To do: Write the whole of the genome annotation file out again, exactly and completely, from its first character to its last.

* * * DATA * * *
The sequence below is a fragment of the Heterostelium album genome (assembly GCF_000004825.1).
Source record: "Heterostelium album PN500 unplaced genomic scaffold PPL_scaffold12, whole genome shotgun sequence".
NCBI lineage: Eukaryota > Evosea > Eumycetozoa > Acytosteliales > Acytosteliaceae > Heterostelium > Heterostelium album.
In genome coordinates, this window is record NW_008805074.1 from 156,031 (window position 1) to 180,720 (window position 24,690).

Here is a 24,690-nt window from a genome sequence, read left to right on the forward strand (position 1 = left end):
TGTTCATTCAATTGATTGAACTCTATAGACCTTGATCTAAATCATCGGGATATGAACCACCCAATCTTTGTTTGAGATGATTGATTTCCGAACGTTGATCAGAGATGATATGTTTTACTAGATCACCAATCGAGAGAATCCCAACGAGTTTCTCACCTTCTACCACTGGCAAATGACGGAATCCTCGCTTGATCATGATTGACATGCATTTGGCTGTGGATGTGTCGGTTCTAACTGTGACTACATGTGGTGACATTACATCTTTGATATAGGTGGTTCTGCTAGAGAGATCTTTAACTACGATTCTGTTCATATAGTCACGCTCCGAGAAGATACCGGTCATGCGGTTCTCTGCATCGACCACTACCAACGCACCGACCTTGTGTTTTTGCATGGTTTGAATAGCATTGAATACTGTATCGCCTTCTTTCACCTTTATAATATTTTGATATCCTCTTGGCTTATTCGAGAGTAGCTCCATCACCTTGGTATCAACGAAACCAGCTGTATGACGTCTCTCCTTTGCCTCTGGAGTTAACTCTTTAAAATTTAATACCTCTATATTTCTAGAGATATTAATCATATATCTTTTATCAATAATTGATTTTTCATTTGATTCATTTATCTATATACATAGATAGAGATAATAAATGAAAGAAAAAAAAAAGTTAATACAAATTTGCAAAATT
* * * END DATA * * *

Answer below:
The sequence below is a fragment of the Heterostelium album genome (assembly GCF_000004825.1).
Source record: "Heterostelium album PN500 unplaced genomic scaffold PPL_scaffold12, whole genome shotgun sequence".
NCBI lineage: Eukaryota > Evosea > Eumycetozoa > Acytosteliales > Acytosteliaceae > Heterostelium > Heterostelium album.
In genome coordinates, this window is record NW_008805074.1 from 156,031 (window position 1) to 180,720 (window position 24,690).

Here is a 24,690-nt window from a genome sequence, read left to right on the forward strand (position 1 = left end):
TGTTCATTCAATTGATTGAACTCTATAGACCTTGATCTAAATCATCGGGATATGAACCACCCAATCTTTGTTTGAGATGATTGATTTCCGAACGTTGATCAGAGATGATATGTTTTACTAGATCACCAATCGAGAGAATCCCAACGAGTTTCTCACCTTCTACCACTGGCAAATGACGGAATCCTCGCTTGATCATGATTGACATGCATTTGGCTGTGGATGTGTCGGTTCTAACTGTGACTACATGTGGTGACATTACATCTTTGATATAGGTGGTTCTGCTAGAGAGATCTTTAACTACGATTCTGTTCATATAGTCACGCTCCGAGAAGATACCGGTCATGCGGTTCTCTGCATCGACCACTACCAACGCACCGACCTTGTGTTTTTGCATGGTTTGAATAGCATTGAATACTGTATCGCCTTCTTTCACCTTTATAATATTTTGATATCCTCTTGGCTTATTCGAGAGTAGCTCCATCACCTTGGTATCAACGAAACCAGCTGTATGACGTCTCTCCTTTGCCTCTGGAGTTAACTCTTTAAAATTTAATACCTCTATATTTCTAGAGATATTAATCATATATCTTTTATCAATAATTGATTTTTCATTTGATTCATTTATCTATATACATAGATAGAGATAATAAATGAAAGAAAAAAAAAAGTTAATACAAATTTGCAAAATT